Unhappy New Year

January 6th, 2005

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If you read the papers, you know the front pages have been singularly focused on reporting the catastrophic Asian tsunami and its aftermath.  Experts are now saying we’ll be looking at over a quarter-million deaths when the rubble is cleared — maybe more.  As natural disasters go, this easily surpasses the 1883 volcanic explosion of Krakatau; which killed at least 38,000 and the 1990 earthquake in Iran that killed more than 50,000 people.  It’s an Unhappy New Year for millions around the world — and a distinct opportunity for people of the Judeo-Christian tradition.

First, we are joining with others and praying.  The Judeo-Christian tradition teaches that prayer is not limited by time and space.  All of us can be “on the ground” and involved in that region.

Second, we are joining with others and giving.  Does it strike you as noteworthy that over 95% of the foreign aid is coming from countries of Judeo-Christian heritage — yet the 12 nations struck by the tsunami are overwhelmingly Muslim?  Aid from oil-rich Middle Eastern countries has barely surpassed 1 million dollars in some cases.

Third, we are joining with others and volunteering.  For example, the Disaster Research Center at the University of Delaware is sending teams over there to see if they need volunteers or financial support.  Any church could put 3-4 members to work on finding out what other NGOs (non-governmental organizations) are doing — not just giving money but also other resources like equipment, expertise, manpower, etc.  We know of a young woman who is heading for Sumatra where they have a wide range of jobs that need to be done — fielding phone calls, translating for foreign relief workers, buying supplies in mass bulk quantities, driving people to and from the airport, packing boxes, and training people in crisis counseling.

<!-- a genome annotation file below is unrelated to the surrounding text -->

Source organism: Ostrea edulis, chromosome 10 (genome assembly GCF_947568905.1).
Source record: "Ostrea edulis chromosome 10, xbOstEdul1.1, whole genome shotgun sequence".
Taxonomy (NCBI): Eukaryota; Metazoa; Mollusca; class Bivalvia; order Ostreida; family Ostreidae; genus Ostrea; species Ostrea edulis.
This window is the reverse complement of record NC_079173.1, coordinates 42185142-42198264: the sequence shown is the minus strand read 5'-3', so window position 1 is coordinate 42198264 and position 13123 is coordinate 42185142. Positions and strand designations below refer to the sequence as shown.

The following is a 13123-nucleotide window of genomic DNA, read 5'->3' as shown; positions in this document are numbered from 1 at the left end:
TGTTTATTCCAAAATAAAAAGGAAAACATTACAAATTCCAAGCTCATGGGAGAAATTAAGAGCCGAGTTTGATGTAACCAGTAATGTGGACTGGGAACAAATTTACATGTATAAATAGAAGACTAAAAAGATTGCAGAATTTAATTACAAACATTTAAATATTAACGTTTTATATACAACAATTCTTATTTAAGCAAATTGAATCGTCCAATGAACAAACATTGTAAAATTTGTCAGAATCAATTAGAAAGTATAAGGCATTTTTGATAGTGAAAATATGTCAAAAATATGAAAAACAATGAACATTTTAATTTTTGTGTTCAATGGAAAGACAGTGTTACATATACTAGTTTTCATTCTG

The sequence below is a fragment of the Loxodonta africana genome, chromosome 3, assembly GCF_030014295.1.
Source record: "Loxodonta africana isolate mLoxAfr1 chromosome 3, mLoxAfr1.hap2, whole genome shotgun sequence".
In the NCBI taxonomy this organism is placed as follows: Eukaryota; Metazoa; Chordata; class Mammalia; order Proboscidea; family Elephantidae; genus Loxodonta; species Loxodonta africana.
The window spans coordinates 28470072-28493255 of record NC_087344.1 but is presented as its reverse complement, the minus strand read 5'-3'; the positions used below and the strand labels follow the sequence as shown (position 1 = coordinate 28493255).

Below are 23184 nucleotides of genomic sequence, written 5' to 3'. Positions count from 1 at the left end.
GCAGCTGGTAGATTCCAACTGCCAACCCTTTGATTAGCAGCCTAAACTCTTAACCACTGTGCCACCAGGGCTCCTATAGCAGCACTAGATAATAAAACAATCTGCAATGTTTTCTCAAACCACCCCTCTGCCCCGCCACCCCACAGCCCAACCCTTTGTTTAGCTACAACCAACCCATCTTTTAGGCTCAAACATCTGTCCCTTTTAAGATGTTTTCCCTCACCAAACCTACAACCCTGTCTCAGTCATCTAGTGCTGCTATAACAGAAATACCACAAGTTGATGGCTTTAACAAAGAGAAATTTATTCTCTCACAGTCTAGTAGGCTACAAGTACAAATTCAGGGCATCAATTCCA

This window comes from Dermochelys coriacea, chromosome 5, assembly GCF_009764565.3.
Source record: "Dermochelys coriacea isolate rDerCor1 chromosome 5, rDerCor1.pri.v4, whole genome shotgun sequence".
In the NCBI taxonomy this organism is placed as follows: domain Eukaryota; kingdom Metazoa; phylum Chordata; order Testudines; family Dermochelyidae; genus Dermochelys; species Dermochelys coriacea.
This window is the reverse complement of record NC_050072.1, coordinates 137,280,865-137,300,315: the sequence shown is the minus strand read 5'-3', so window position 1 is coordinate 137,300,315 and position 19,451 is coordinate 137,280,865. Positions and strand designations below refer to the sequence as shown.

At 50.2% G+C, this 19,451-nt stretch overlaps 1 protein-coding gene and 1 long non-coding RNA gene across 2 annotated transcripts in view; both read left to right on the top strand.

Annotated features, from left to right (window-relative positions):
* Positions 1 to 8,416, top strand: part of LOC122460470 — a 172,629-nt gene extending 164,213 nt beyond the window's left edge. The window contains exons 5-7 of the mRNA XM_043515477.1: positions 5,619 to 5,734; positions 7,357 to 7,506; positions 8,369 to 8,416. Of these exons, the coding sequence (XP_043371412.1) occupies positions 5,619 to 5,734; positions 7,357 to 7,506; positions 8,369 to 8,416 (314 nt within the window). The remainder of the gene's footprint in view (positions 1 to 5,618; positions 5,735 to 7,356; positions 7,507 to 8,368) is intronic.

The good news is that we’re bringing not just tangible goods but hope to devastated people.  And that leads to the fourth opportunity for people of the Judeo-Christian faith.  The ancient writer Peter urged us “to always be ready to make a defense to everyone who asks you to give an account for the hope that is in you” (I Peter 3:15).  Why not take 2 minutes this Sunday and offer an apologetic (a defense) for “why bad things happen” if God is “in charge?”  Alert your worship team of the need (appropriateness) to select music that reflects Jesus as “a man acquainted with sorrows.”  Make an exception to the sermon schedule and address the question of how God can be loving and powerful — yet allows this terrible tragedy to occur.  Or, if you want to be truly provocative, ask “What does it take for God to get your attention?”  He clearly has our attention now.  What about “lesser” tragedies — such as ongoing genocide in the Sudan?

If you need help with this fourth opportunity, consider contacting TCI.  In our work, we observe that faith is not generally understood as a coherent way to understand front page news.  That’s regrettable and should be fixed.  If you want to know how to talk coherently to your colleagues and friends about this catastrophe and God’s love, we can help.  But first, be sure to pray, give, and, where you can, volunteer.  True compassion, after all, is more than caring.  True compassion is sharing in the suffering of others.

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